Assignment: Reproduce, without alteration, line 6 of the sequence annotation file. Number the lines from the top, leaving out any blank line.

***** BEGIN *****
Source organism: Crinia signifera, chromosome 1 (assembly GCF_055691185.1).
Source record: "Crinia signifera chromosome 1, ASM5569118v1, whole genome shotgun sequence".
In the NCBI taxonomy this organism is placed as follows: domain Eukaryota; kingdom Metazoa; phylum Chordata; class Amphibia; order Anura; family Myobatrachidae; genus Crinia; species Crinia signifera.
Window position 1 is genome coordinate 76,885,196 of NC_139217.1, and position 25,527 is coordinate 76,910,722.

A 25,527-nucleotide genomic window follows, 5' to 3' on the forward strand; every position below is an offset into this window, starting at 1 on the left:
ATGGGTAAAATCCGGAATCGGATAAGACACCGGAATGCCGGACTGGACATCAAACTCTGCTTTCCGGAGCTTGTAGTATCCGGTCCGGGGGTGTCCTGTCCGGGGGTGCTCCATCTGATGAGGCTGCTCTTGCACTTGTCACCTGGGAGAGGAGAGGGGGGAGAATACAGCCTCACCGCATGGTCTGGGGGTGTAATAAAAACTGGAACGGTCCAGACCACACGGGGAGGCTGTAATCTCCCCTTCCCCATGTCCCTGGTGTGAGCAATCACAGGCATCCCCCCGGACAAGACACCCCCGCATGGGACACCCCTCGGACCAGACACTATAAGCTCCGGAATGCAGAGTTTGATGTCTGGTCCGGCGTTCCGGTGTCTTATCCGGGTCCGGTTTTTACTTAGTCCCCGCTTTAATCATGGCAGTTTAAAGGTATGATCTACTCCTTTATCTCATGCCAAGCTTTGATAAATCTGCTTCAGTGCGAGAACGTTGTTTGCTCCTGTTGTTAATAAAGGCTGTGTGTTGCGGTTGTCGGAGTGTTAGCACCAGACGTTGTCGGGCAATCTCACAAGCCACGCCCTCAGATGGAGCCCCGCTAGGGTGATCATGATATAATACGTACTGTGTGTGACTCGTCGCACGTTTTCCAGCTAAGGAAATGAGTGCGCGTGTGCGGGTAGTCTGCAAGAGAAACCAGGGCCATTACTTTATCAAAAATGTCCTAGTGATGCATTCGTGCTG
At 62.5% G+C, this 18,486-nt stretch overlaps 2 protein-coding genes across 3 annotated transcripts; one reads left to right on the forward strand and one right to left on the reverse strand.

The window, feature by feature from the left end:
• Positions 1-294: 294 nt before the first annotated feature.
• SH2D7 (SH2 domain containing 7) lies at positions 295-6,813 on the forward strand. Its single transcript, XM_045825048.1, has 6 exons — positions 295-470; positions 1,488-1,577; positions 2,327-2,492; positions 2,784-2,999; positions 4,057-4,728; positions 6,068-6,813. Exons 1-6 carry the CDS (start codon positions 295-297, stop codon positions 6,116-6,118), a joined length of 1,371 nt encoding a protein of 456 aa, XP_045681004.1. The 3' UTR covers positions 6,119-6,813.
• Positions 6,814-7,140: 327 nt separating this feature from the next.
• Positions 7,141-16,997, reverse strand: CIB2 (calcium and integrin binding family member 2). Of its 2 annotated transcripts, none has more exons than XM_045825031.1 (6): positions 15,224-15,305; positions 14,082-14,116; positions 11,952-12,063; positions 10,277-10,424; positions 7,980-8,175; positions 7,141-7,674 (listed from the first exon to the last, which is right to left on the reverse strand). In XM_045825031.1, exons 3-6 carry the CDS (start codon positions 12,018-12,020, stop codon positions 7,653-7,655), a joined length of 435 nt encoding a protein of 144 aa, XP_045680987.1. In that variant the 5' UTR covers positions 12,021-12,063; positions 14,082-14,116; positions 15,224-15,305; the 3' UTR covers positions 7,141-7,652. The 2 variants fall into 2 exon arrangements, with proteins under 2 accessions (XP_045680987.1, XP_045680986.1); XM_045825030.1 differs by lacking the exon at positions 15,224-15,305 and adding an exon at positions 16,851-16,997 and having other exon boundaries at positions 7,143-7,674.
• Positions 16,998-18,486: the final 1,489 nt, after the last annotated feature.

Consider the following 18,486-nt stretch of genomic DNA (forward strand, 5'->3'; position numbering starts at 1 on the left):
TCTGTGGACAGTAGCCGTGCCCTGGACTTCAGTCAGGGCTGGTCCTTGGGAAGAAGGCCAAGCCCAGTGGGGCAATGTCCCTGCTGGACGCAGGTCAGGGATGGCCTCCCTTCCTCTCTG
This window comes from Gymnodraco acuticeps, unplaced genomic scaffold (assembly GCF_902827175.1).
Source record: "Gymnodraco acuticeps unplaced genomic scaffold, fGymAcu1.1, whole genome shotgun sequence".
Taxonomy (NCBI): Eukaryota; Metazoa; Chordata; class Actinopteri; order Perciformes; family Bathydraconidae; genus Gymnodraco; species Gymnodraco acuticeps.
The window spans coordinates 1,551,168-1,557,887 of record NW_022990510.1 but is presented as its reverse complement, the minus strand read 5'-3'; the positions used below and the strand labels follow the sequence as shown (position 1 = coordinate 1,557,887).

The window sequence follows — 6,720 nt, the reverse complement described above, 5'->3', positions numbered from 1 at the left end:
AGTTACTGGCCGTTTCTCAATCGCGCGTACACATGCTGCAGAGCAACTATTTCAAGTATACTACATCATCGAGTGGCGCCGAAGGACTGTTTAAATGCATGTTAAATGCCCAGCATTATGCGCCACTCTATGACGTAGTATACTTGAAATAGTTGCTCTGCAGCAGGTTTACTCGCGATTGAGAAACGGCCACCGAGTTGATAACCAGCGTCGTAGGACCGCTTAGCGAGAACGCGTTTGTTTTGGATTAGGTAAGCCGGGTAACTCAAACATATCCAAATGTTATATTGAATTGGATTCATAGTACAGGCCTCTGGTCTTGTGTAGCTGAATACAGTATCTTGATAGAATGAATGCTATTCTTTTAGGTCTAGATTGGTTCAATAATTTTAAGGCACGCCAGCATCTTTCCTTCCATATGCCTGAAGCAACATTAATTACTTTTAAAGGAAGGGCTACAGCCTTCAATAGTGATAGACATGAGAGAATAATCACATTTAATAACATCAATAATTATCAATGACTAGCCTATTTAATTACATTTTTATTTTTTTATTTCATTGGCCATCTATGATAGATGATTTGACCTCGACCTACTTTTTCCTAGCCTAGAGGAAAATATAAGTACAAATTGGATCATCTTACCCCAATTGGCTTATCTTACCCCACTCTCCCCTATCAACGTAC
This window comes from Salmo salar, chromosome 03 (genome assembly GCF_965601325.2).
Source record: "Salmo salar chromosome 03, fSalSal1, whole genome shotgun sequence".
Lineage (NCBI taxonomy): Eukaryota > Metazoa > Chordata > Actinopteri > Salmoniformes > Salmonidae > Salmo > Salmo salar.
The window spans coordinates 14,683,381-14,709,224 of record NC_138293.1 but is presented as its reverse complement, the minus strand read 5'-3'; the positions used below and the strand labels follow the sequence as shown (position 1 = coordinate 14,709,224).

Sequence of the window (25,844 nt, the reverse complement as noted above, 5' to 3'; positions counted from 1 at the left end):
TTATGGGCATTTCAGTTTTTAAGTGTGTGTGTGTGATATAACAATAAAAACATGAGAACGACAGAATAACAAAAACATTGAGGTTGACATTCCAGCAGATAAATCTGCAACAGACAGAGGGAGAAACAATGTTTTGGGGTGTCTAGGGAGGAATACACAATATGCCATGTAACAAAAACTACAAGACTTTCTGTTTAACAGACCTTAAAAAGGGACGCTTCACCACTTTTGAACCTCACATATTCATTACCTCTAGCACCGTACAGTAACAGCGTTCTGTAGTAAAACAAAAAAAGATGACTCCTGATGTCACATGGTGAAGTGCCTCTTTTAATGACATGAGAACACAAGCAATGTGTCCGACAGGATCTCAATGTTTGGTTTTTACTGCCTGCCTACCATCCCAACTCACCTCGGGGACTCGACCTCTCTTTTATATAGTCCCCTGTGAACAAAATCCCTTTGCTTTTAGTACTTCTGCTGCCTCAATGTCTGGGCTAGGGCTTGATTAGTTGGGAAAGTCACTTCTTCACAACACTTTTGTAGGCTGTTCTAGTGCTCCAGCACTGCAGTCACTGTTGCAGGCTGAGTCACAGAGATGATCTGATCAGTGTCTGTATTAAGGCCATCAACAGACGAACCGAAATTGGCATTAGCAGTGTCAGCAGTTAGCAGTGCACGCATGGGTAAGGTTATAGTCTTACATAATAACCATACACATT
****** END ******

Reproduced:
ATGGGTAAAATCCGGAATCGGATAAGACACCGGAATGCCGGACTGGACATCAAACTCTGCTTTCCGGAGCTTGTAGTATCCGGTCCGGGGGTGTCCTGTCCGGGGGTGCTCCATCTGATGAGGCTGCTCTTGCACTTGTCACCTGGGAGAGGAGAGGGGGGAGAATACAGCCTCACCGCATGGTCTGGGGGTGTAATAAAAACTGGAACGGTCCAGACCACACGGGGAGGCTGTAATCTCCCCTTCCCCATGTCCCTGGTGTGAGCAATCACAGGCATCCCCCCGGACAAGACACCCCCGCATGGGACACCCCTCGGACCAGACACTATAAGCTCCGGAATGCAGAGTTTGATGTCTGGTCCGGCGTTCCGGTGTCTTATCCGGGTCCGGTTTTTACTTAGTCCCCGCTTTAATCATGGCAGTTTAAAGGTATGATCTACTCCTTTATCTCATGCCAAGCTTTGATAAATCTGCTTCAGTGCGAGAACGTTGTTTGCTCCTGTTGTTAATAAAGGCTGTGTGTTGCGGTTGTCGGAGTGTTAGCACCAGACGTTGTCGGGCAATCTCACAAGCCACGCCCTCAGATGGAGCCCCGCTAGGGTGATCATGATATAATACGTACTGTGTGTGACTCGTCGCACGTTTTCCAGCTAAGGAAATGAGTGCGCGTGTGCGGGTAGTCTGCAAGAGAAACCAGGGCCATTACTTTATCAAAAATGTCCTAGTGATGCATTCGTGCTG